In 1900, a mere 35 years after the Civil War had ended the practice of one human being owning another, Pauline Hopkins, black and female, published Contending Forces, whose rediscovery here shocks us into recognition that our national literature does indeed contain examples of black awareness and pride.
Like Harriet Beecher Stowe, Pauline Hopkins writes of the injustices suffered by blacks at the hands of whites. But her novel penetrates deeper than Uncle Tom’s Cabin. Nor is the white man the sole devil in Hopkins’s fiction; there are the contending forces: “Conservatism, lack of brotherly affiliation, lack of energy for the right and the power of the almighty dollar which deadens men’s hearts to the sufferings of their brothers, and makes them feel that if only they can rise to the top of the ladder may God help the hindermost man, are . . . the contending forces that are dooming this race to despair.”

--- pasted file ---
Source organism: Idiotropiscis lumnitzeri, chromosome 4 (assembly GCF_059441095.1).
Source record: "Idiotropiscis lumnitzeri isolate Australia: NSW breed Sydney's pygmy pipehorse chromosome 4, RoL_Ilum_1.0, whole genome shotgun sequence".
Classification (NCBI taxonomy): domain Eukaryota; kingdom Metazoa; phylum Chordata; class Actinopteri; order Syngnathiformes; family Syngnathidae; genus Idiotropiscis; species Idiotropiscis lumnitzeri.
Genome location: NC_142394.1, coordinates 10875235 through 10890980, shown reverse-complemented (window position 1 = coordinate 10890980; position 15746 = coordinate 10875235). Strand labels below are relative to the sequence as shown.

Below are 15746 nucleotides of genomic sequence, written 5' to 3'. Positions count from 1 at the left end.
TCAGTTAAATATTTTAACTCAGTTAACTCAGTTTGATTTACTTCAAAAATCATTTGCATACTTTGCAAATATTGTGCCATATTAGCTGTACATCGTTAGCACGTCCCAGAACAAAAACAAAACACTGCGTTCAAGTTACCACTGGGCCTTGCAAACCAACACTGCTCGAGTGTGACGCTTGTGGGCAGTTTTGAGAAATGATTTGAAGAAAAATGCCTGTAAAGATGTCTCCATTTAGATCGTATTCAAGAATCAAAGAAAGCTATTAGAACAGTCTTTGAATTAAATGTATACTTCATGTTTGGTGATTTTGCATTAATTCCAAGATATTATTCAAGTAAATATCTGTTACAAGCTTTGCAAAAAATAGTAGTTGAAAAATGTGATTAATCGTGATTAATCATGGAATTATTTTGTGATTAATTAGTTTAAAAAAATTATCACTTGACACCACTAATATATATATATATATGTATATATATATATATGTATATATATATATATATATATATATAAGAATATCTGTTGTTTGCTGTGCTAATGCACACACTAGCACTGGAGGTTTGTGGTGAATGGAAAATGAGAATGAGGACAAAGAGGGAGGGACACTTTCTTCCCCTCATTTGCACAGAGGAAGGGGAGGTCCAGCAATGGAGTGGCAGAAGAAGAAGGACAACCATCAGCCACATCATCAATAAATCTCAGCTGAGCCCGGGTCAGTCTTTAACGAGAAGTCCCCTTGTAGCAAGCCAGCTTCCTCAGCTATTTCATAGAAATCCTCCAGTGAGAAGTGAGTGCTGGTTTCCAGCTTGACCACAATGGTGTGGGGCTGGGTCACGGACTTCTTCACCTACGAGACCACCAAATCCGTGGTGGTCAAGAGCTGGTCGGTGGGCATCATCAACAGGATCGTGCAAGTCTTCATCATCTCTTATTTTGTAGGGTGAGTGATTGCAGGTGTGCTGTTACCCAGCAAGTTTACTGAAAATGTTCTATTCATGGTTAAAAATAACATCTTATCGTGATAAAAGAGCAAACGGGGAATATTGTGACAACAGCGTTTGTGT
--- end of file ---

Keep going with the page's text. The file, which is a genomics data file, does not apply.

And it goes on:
Very little is known about this remarkable author. She was born in 1859 in Portland, Maine, and died in Cambridge, Massachusetts, in 1930. In the 1900–1904 period, she was a member of the staff of Colored American Magazine, the most important black magazine of the time. Her novel was published in Boston by The Colored Co-operative Publishing Co.